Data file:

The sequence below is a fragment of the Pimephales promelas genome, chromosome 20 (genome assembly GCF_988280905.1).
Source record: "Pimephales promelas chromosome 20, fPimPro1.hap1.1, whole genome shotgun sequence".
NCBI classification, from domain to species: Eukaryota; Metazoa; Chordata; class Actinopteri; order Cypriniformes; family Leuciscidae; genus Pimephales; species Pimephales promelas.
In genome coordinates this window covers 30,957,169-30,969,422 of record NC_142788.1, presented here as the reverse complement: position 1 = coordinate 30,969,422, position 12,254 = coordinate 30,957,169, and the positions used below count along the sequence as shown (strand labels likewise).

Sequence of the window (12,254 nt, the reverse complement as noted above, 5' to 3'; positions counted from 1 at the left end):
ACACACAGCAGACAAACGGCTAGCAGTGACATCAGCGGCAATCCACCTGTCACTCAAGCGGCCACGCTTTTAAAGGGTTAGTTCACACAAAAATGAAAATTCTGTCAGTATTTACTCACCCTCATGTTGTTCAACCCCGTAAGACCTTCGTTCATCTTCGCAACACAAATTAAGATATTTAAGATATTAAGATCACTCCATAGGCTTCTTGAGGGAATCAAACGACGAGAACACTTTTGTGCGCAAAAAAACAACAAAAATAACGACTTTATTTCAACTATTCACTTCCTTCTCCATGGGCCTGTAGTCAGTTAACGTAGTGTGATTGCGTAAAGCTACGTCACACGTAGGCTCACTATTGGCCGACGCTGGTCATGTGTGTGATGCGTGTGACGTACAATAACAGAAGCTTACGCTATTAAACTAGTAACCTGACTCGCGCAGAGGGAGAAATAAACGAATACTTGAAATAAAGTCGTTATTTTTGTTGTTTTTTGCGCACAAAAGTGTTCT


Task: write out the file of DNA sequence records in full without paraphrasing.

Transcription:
The sequence below is a fragment of the Pimephales promelas genome, chromosome 20 (genome assembly GCF_988280905.1).
Source record: "Pimephales promelas chromosome 20, fPimPro1.hap1.1, whole genome shotgun sequence".
NCBI classification, from domain to species: Eukaryota; Metazoa; Chordata; class Actinopteri; order Cypriniformes; family Leuciscidae; genus Pimephales; species Pimephales promelas.
In genome coordinates this window covers 30,957,169-30,969,422 of record NC_142788.1, presented here as the reverse complement: position 1 = coordinate 30,969,422, position 12,254 = coordinate 30,957,169, and the positions used below count along the sequence as shown (strand labels likewise).

Sequence of the window (12,254 nt, the reverse complement as noted above, 5' to 3'; positions counted from 1 at the left end):
ACACACAGCAGACAAACGGCTAGCAGTGACATCAGCGGCAATCCACCTGTCACTCAAGCGGCCACGCTTTTAAAGGGTTAGTTCACACAAAAATGAAAATTCTGTCAGTATTTACTCACCCTCATGTTGTTCAACCCCGTAAGACCTTCGTTCATCTTCGCAACACAAATTAAGATATTTAAGATATTAAGATCACTCCATAGGCTTCTTGAGGGAATCAAACGACGAGAACACTTTTGTGCGCAAAAAAACAACAAAAATAACGACTTTATTTCAACTATTCACTTCCTTCTCCATGGGCCTGTAGTCAGTTAACGTAGTGTGATTGCGTAAAGCTACGTCACACGTAGGCTCACTATTGGCCGACGCTGGTCATGTGTGTGATGCGTGTGACGTACAATAACAGAAGCTTACGCTATTAAACTAGTAACCTGACTCGCGCAGAGGGAGAAATAAACGAATACTTGAAATAAAGTCGTTATTTTTGTTGTTTTTTGCGCACAAAAGTGTTCT